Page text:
Tag: minor soft tissue injury

CRT Assesses Damages for “Relatively Minor” Injury at Only $1,500

Reasons for judgement were published this week by BC’s Civil Resolution Tribunal (“CRT”) addressing fault and damages following a collision.  In what is one of the lowest assessments of non-pecuniary damages I have seen the CRT awarded $1,500 for injuries which lasted several months.

In today’s case (Thandi v. Uggal) the Applicant was involved in a 2019 collision.  The Respondent denied fault but was found liable for the crash.

The Applicant, who was self represented, gave evidence that he suffered various soft tissue injuries.  These required 3 physiotherapy sessions and two doctors visits.  The Applicant did not bring medico-legal evidence in support of his claim.

Tribunal Member Kristin Gardner accepted he was injured but awarded non-pecuniary damages at only $1,500.  In doing so the Member cited a BC Provincial Court authority from 14 years ago, took the lowest end of the suggested range of applicable damages and did not adjust it for inflation.  In reaching this assessment the following reasons were given:

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Car Accidents, Post Trauma Headaches and ICBC Claims

Short clear reasons for judgment were released by Mr. Justice Savage of the BC Supreme Court yesterday awarding a Plaintiff compensation for car accident related headaches.
This is one of the crispest judgements I have read in quite some time.  I recommend reading the full judgment for anyone advancing an ICBC pain and suffering claim for headaches as the issues are succinct in this case and it does not get bogged down in legalese.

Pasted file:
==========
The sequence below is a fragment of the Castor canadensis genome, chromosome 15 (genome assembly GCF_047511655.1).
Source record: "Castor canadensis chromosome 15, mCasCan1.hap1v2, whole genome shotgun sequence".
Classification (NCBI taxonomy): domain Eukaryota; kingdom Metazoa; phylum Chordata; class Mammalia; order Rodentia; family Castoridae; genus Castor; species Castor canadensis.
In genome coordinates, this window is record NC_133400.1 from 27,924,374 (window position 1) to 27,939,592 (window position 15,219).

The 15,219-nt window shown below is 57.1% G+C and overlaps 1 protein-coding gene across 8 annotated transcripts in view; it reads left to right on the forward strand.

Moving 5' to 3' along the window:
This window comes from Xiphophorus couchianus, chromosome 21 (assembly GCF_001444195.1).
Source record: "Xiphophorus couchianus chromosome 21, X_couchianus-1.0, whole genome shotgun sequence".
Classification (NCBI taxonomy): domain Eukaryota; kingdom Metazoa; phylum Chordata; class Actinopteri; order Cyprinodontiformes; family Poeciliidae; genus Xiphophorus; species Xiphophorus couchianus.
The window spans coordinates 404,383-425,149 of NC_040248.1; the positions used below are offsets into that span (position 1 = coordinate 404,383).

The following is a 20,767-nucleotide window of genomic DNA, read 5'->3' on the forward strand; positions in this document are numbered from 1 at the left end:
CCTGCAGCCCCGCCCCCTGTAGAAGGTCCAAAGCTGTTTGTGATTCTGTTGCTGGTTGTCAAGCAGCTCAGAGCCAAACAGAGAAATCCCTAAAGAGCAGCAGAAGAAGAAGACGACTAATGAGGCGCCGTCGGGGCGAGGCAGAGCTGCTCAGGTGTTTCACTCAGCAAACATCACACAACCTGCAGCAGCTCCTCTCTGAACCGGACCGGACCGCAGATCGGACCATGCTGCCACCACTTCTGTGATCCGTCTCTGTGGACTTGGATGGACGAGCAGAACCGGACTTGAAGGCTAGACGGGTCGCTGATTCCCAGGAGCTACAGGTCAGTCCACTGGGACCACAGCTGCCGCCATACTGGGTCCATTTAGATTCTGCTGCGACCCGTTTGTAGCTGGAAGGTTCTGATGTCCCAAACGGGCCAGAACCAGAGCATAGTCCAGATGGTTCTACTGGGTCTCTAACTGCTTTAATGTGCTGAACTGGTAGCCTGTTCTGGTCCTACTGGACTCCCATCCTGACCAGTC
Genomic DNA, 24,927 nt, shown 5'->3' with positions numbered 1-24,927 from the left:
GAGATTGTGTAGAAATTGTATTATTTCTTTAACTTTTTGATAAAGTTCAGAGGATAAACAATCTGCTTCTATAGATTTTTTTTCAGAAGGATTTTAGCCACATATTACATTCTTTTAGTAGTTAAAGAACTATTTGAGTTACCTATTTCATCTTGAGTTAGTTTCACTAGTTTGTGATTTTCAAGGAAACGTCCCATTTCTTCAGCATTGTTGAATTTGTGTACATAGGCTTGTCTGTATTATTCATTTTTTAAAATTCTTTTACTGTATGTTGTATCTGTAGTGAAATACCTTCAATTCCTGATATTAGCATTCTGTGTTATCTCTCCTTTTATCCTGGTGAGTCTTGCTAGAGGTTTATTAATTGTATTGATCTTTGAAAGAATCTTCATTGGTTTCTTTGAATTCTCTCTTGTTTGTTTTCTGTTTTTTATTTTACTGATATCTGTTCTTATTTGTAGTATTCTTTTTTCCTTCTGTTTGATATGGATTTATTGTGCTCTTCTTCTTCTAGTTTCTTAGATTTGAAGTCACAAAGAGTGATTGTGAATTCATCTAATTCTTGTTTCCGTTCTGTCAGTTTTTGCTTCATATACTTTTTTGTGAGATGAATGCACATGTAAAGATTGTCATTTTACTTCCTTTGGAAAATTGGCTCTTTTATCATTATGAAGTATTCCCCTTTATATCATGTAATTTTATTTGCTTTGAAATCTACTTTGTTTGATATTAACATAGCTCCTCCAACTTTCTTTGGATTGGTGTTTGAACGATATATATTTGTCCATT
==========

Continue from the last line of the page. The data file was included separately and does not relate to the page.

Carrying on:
The Plaintiff was injured when she was 4 years old.    She was in a proper infant car seat in her family van when it was broadsided by the defendant who failed to stop at a stop sign.  The accident was in 2002 and the claim finally went to trial in 2008.  For those of you not well versed in ICBC injury claims I should point out that there is nothing unusual about this timeline.  In infant injury claims in BC, most limitation periods are delayed until the infant’s 19th birthday.  One of the reasons for this is because doctors often can’t give a prognosis for an infant’s injuries until they reach adulthood.
In this case most of the Plaintiff’s injuries were not disputed.  She suffered from a broken tooth, some injury to her legs which healed in a few months, soft tissue injuries to her neck and back which took about one year to heal.
What was at issue was headaches.  The Plaintiff claimed that she had on-going headaches over 5 years after the accident and that these were caused by the accident.  The defendant said there are other potential causes for the headaches such as migraines or other trauma.  It is worth pointing out that such a ‘causation’ argument is typical in most ICBC injury claims that go to trial.  Usually the court hears competing theories about the extent of injury and the cause of injury.  (click here to see an example of just how far apart 2 sides can be in an ICBC injury case involving headaches)
The court accpeted that the ongoing headaches were indeed caused by the accident and summarized the accident related injuries as follows: “very mild injuries post-accident that have completely resolved with ongoing significant but somewhat sporadic headaches continuing requiring the occasional use of Tylenol.”
Mr. Justice Savage noted that the headaches have persisted for some six years althogh there has been some improvement.  He went on to value the non-pecuniary loss (pain and suffering) for these headaches at $35,000.

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ERIK
MAGRAKEN

Personal Injury Lawyer

When not writing the BC Injury Law Blog, Erik is the managing partner at MacIsaac & Company, based in Victoria, B.C. He is also involved with combative sports regulatory issues and authors the Combat Sports Law Blog.

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